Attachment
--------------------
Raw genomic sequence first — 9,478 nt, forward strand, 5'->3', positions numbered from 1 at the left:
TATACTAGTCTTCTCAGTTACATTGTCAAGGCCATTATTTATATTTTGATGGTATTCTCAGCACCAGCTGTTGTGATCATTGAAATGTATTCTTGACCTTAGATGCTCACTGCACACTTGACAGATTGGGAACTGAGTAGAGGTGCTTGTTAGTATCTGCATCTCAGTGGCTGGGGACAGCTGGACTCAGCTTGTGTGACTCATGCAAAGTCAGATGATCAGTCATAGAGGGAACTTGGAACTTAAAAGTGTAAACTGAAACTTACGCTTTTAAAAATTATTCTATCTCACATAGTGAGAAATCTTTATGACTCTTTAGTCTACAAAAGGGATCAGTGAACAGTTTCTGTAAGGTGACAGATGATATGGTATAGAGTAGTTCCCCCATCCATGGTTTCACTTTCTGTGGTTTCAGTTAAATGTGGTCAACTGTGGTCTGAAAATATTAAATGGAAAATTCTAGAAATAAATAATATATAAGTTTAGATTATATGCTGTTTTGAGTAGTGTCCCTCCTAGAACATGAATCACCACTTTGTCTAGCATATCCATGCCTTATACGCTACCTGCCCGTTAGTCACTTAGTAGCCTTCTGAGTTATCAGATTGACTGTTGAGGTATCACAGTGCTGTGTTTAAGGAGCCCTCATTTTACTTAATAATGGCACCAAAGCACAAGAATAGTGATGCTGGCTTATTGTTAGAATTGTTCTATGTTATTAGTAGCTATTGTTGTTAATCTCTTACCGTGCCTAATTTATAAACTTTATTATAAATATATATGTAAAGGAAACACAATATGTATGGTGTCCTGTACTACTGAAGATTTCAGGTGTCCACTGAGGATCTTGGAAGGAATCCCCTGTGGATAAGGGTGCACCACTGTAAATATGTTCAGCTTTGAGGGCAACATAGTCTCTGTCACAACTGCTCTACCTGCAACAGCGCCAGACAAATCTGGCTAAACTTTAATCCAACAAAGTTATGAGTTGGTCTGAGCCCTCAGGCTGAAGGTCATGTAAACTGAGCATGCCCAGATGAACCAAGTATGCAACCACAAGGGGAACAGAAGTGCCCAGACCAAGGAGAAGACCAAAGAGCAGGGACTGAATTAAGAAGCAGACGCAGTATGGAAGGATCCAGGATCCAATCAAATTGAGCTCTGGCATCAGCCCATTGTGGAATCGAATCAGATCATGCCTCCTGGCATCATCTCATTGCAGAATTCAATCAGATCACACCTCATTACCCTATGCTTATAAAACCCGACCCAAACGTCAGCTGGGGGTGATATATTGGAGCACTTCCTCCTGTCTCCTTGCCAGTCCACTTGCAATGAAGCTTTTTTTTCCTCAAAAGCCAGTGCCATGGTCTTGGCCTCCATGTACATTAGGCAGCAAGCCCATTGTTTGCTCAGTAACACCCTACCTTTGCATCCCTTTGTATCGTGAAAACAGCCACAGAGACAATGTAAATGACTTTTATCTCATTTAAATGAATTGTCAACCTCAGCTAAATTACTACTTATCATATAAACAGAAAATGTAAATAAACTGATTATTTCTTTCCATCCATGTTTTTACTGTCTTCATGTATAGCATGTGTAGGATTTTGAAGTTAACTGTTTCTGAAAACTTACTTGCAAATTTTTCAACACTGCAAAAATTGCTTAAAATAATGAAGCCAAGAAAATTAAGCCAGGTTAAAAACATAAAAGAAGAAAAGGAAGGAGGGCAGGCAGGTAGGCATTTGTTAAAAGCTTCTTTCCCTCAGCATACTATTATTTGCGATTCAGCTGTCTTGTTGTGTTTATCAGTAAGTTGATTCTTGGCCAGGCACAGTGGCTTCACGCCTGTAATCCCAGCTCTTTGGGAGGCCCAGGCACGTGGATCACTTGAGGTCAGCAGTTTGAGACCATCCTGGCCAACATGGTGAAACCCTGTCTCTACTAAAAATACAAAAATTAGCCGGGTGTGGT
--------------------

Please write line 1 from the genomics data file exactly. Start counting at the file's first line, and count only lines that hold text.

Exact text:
Raw genomic sequence first — 9,478 nt, forward strand, 5'->3', positions numbered from 1 at the left: